The Organizational Characteristics File includes 320 cases and 126 variables. Respondents were asked to describe their organization (such as 501(c)(3) or government agency) and give the type of organization (such as community organizing group or advocacy organization). Additional questions were asked about the organization's board of directors, employees, volunteers, and budget. Respondents were also asked the types of activities that the organization carried out, as well as the organization's strengths and challenges. The Wave 1 and Wave 2 interviews were similar and are both contained in this data file. The Wave 1 Connections File (15,847 cases; 13 variables) and Wave 2 Connections File (6,301 cases; 12 variables) are structured at the organizational relationship level. Each record indicates a potential interaction between two organizations. The Crosswalk File includes 1,550 cases and 8 variables. This file contains organization-level identifiers with participation and fielding flags that can be used to link organizations to the three other files so researchers can combine the files as needed. Each record represents an organization (whether a respondent organization, a roster organization, or an organization provided as a verbatim response by a respondent) that appears in at least once in either the Organizational Characteristics File, the Wave 1 Connections File, or the Wave 2 Connections File.
  • Methods

    Response Rates: Wave 1 response rate equals 75.4 percent. Wave 2 response rate equals 72.47 percent.
  • Abstract


    • DS0: Study-Level Files
    • DS1: Organizational Characteristics File
    • DS2: Wave 1 Connections File
    • DS3: Wave 2 Connections File
    • DS4: Crosswalk File
Temporal Coverage
  • Time period: 2013--2016
  • 2013 / 2016
  • Collection date: 2013--2016
  • 2013 / 2016
Geographic Coverage
  • Chicago
  • Illinois
  • United States
Sampled Universe
Community organizations in Chicago, Illinois Smallest Geographic Unit: Neighborhood
For both Chicago Community Networks (CCN) surveys, MDRC (formerly Manpower Demonstration Research Corporation) worked with field researchers in Chicago and lead agency staff throughout the Chicago neighborhoods under study to construct a list of their local and citywide partner organizations. The initial list was compiled from in-depth research on these neighborhoods and included organizations that may or may not have directly partnered with the lead agency. The fielded survey sample only included local organizations from the initial list. The survey also listed a roster of all the local and citywide organizations that were identified in the initial organization list identifying relationships across the network. In the first survey, the complete roster included 613 organizations. Survey fielding was launched in February of 2013 with an initial fielded sample of 393 organizations. The first survey employed one round of sample snowballing, which means that after some data were collected, MDRC researchers investigated the responses to the organizational relationships' section of the survey and added organizations to the sample and to the organizational roster based on those responses. If a respondent listed an interaction with an organization that was not on the original roster, the organization was either added to both the sample and the roster, or just to the roster if it was not a local organization, in April of 2013. In the second survey, the complete roster included 612 organizations. Survey fielding was launched on April 21, 2016, with a fielded sample of 315 organizations. The second survey did not employ a round of snowballing, so the fielded sample and roster did not change during survey fielding in the 2016 survey.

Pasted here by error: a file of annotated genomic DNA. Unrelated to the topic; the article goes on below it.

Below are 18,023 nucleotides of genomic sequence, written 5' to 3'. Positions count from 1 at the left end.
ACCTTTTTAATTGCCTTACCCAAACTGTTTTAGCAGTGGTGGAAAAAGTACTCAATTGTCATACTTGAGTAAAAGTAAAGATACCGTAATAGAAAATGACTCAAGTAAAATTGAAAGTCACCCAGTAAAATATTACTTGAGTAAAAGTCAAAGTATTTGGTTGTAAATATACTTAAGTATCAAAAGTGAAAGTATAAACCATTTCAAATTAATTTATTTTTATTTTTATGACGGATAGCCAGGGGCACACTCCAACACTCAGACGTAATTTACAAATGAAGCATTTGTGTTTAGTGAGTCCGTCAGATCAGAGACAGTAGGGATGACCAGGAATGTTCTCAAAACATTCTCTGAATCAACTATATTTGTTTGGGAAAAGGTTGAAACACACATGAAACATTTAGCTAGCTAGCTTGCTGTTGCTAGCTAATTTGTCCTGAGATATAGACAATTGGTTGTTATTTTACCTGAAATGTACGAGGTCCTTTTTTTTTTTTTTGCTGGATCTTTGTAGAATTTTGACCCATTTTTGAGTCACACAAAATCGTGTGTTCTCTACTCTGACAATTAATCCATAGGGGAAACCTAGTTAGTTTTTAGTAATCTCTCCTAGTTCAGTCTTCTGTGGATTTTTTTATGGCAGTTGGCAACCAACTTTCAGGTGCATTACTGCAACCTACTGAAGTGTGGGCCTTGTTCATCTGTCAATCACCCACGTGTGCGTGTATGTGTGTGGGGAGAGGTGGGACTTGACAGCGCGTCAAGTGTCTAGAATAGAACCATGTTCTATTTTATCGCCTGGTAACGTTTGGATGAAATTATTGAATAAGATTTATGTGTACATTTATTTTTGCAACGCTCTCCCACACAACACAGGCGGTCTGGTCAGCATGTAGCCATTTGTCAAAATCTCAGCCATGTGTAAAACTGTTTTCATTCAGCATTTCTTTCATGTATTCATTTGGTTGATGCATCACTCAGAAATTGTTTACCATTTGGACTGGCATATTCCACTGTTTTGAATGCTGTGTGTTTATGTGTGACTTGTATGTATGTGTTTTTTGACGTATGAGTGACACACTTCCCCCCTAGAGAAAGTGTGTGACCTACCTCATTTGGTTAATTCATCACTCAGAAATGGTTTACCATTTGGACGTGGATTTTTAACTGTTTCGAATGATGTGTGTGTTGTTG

Collection Mode
  • mail questionnaire
  • web-based survey
Funding institution(s): John D. and Catherine T. MacArthur Foundation ().
This study is freely available to the general public via web download.
Alternative Identifiers
  • 37364 (Type: ICPSR Study Number)

Update Metadata: 2019-10-03 | Issue Number: 1 | Registration Date: 2019-10-03